Category Archives: YouView

Sneaky tricks for developing on small devices – Bitmap ‘folding’

DSC_1583One of the most problematic constraints when developing applications for mobile or Set Top Box is video memory (AKA VRAM). You often will not have control over how much video memory is allocated to your application, or what the fallback behaviour is when your application uses too much.

This can be a pain, especially when you wish to create some off-screen surfaces for caching or compositing to improve performance.

If your application runs too slowly, that’s an ISSUE; if your application crashes due to excessive memory usage, that’s a PROBLEM.

I recently built a feature into an application which required a bunch of external images to be loaded into a Set Top Box device for in-process caching. Since all Bitmap surfaces are allocated on the platform as ARGB, but the images were monochrome, I could store the images efficiently AND make them available for hardware-accelerated compositing by storing just the single monochrome channel of each image in a separate channel of an in-process cache Bitmap surface.

You can see in the attached image what a a mish-mash of logos is created. For debugging purposes, you can also see the same surface viewed with each other channel turned off. When a logo is requested, a dictionary finds the relevant Bitmap slot it exists in (given by a Rectangle and BitmapDataChannel number). When a new image is loaded, its single channel is copied into the next available slot in the cache, in FIFO fashion.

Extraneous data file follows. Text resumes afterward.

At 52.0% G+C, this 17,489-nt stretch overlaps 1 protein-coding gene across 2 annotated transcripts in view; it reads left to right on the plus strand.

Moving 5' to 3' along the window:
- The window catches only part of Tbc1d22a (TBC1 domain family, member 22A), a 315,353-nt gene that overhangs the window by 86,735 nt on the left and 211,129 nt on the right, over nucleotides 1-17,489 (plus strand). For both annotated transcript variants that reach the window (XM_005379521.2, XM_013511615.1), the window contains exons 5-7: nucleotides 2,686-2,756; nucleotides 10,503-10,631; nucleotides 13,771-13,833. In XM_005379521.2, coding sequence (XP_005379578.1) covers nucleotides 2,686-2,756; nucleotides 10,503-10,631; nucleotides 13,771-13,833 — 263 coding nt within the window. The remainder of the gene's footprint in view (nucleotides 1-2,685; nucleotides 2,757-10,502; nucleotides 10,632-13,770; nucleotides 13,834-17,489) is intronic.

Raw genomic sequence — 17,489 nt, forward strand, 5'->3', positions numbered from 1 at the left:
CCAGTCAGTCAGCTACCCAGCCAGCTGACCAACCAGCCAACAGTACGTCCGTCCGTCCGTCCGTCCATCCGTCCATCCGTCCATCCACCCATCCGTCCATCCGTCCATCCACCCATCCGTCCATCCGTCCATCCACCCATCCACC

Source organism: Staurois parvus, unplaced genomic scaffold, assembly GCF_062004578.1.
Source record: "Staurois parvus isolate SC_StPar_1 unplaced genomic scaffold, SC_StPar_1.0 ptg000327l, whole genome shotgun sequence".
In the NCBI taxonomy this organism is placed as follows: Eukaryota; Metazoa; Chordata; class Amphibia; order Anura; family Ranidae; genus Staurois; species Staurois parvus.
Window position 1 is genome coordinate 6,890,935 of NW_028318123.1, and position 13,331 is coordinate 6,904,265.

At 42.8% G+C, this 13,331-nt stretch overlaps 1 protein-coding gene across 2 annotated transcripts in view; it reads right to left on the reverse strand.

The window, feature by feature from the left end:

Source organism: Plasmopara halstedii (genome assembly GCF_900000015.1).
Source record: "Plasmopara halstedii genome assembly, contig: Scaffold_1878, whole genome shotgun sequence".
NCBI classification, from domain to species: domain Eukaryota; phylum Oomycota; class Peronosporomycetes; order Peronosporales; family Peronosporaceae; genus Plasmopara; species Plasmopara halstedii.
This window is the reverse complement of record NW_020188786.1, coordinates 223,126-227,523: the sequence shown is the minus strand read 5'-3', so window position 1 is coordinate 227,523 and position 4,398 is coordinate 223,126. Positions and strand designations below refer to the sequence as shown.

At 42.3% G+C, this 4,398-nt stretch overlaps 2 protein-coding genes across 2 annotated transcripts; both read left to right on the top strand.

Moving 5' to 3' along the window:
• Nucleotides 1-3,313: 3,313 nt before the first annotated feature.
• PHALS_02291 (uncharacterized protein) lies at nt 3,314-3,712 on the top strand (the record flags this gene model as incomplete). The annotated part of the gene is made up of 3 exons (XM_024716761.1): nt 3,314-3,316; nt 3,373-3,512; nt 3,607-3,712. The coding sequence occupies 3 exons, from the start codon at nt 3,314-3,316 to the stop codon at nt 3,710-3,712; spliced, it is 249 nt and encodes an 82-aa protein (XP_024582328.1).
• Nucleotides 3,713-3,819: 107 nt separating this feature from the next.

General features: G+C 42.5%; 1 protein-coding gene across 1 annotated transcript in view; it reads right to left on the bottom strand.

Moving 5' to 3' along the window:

The alpha channel of the cache surface wasn’t used, due to the pre-multiplication problems you’ll get – though this can be worked around if you can ensure there are no zero-alpha pixels. The result is an in-process cache requiring no image decoding to composite images, storing 3 times as many images as a regular Bitmap FIFO. #WIN

IPTV development with AIR for TV

Having just finished building the UI for the YouView set top box, I thought I’d share some of my insights into best practices when building applications for such resource constrained devices. The YouView UI is AIR based, written in AS3 and runs in Stagecraft 2, also known as ‘AIR for TV’. As the name suggests, AIR for TV is a special version of the Flash player for embedded systems, such as set top boxes. The first incarnation of the YouView UI (back when it was just codenamed ‘canvas’) was for Stagecraft version 1, which means coding in AS2 and suffering the abysmal performance that comes with running on AVM1 (ActionScript Virtual Machine 1).

Despite the delays and the need to code the UI from scratch in AS3, I think it was ultimately the right decision. Stagecraft 2 is a much better platform – Stagecraft 2.5.1 to be precise. It was a great opportunity to learn how to write optimal code and use hardware acceleration effectively on resource constrained devices. I’ll be doing some tutorials on this in the near future, but here’s the key points to observe when developing for such platforms:

  • Limit the complexity of your display list heirarchy